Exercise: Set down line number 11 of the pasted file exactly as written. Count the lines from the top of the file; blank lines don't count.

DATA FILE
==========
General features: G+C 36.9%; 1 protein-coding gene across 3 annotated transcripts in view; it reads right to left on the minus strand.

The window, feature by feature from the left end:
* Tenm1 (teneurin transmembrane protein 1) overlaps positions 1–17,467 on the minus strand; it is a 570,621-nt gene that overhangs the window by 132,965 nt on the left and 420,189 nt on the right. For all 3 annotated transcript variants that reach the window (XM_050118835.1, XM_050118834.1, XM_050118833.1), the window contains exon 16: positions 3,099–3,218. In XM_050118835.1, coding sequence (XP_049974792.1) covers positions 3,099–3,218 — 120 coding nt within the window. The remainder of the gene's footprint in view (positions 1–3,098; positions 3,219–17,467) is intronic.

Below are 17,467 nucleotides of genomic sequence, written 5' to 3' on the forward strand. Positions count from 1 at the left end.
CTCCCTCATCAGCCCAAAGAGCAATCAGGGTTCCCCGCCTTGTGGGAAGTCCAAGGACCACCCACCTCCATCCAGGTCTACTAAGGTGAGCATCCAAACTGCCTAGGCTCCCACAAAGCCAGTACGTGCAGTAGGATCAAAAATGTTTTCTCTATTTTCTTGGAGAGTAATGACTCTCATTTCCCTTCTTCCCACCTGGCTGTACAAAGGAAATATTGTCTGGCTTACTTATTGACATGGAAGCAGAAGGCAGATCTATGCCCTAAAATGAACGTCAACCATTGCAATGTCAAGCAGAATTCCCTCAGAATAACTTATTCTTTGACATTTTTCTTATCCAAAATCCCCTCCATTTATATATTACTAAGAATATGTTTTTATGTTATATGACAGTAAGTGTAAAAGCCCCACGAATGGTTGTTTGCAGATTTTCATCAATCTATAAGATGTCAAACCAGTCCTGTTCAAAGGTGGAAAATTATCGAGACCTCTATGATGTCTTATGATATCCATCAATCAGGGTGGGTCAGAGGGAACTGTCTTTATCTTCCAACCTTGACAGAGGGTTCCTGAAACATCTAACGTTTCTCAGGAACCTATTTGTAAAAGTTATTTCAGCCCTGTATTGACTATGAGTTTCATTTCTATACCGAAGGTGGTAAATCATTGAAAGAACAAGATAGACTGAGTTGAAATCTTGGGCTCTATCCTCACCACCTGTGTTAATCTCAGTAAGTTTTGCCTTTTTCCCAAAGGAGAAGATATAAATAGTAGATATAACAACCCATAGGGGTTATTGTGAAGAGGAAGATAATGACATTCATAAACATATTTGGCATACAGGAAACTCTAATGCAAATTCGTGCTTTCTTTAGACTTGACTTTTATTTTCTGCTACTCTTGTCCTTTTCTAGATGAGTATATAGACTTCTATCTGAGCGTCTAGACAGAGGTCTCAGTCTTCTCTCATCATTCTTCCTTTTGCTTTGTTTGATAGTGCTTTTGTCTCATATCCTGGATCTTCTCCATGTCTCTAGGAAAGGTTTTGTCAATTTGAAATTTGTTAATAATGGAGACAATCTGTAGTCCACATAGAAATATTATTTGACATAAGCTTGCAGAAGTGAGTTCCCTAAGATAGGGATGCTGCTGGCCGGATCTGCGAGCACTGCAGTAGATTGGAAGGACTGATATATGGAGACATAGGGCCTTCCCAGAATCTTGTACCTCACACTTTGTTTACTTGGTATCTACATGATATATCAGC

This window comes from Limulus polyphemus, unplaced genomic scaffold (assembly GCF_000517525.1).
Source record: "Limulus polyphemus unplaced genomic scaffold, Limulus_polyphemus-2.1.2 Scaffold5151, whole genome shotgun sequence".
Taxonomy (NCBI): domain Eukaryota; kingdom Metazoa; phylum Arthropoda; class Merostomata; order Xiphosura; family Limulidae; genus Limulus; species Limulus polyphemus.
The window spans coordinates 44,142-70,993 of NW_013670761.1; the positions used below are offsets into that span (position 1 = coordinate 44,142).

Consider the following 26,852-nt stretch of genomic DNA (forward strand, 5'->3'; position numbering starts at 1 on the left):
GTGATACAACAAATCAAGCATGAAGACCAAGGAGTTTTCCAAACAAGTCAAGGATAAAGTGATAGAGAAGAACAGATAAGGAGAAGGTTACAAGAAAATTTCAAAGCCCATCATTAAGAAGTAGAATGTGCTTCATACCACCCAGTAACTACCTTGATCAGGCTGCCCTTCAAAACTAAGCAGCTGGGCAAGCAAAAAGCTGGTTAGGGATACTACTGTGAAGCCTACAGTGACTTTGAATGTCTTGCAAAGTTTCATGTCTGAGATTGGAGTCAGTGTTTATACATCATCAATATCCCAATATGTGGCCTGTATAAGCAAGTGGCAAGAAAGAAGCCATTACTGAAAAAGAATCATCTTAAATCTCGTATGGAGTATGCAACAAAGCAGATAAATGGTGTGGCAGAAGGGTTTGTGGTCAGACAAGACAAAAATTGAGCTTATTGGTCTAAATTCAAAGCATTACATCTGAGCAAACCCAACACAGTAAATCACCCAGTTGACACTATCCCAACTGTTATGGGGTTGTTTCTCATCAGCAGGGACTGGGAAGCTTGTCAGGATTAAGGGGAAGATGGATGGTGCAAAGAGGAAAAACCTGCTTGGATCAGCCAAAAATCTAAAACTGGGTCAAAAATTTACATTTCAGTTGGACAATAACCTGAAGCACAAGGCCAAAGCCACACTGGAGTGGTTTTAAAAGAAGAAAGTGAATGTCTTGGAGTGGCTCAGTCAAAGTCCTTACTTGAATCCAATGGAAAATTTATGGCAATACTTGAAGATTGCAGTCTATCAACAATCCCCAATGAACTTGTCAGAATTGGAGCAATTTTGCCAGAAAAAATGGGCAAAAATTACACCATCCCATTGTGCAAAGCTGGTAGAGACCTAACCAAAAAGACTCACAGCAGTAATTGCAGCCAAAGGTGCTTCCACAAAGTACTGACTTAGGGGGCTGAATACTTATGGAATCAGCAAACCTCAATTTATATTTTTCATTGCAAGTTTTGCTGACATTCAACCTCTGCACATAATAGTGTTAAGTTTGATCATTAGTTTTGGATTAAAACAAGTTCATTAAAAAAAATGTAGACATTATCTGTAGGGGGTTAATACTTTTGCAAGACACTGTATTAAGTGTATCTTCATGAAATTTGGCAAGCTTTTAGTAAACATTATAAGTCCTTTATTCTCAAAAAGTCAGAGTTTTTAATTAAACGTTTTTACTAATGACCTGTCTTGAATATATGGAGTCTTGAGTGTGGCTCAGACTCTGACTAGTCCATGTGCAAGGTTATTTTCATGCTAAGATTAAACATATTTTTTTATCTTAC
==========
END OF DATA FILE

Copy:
GTGATACAACAAATCAAGCATGAAGACCAAGGAGTTTTCCAAACAAGTCAAGGATAAAGTGATAGAGAAGAACAGATAAGGAGAAGGTTACAAGAAAATTTCAAAGCCCATCATTAAGAAGTAGAATGTGCTTCATACCACCCAGTAACTACCTTGATCAGGCTGCCCTTCAAAACTAAGCAGCTGGGCAAGCAAAAAGCTGGTTAGGGATACTACTGTGAAGCCTACAGTGACTTTGAATGTCTTGCAAAGTTTCATGTCTGAGATTGGAGTCAGTGTTTATACATCATCAATATCCCAATATGTGGCCTGTATAAGCAAGTGGCAAGAAAGAAGCCATTACTGAAAAAGAATCATCTTAAATCTCGTATGGAGTATGCAACAAAGCAGATAAATGGTGTGGCAGAAGGGTTTGTGGTCAGACAAGACAAAAATTGAGCTTATTGGTCTAAATTCAAAGCATTACATCTGAGCAAACCCAACACAGTAAATCACCCAGTTGACACTATCCCAACTGTTATGGGGTTGTTTCTCATCAGCAGGGACTGGGAAGCTTGTCAGGATTAAGGGGAAGATGGATGGTGCAAAGAGGAAAAACCTGCTTGGATCAGCCAAAAATCTAAAACTGGGTCAAAAATTTACATTTCAGTTGGACAATAACCTGAAGCACAAGGCCAAAGCCACACTGGAGTGGTTTTAAAAGAAGAAAGTGAATGTCTTGGAGTGGCTCAGTCAAAGTCCTTACTTGAATCCAATGGAAAATTTATGGCAATACTTGAAGATTGCAGTCTATCAACAATCCCCAATGAACTTGTCAGAATTGGAGCAATTTTGCCAGAAAAAATGGGCAAAAATTACACCATCCCATTGTGCAAAGCTGGTAGAGACCTAACCAAAAAGACTCACAGCAGTAATTGCAGCCAAAGGTGCTTCCACAAAGTACTGACTTAGGGGGCTGAATACTTATGGAATCAGCAAACCTCAATTTATATTTTTCATTGCAAGTTTTGCTGACATTCAACCTCTGCACATAATAGTGTTAAGTTTGATCATTAGTTTTGGATTAAAACAAGTTCATTAAAAAAAATGTAGACATTATCTGTAGGGGGTTAATACTTTTGCAAGACACTGTATTAAGTGTATCTTCATGAAATTTGGCAAGCTTTTAGTAAACATTATAAGTCCTTTATTCTCAAAAAGTCAGAGTTTTTAATTAAACGTTTTTACTAATGACCTGTCTTGAATATATGGAGTCTTGAGTGTGGCTCAGACTCTGACTAGTCCATGTGCAAGGTTATTTTCATGCTAAGATTAAACATATTTTTTTATCTTAC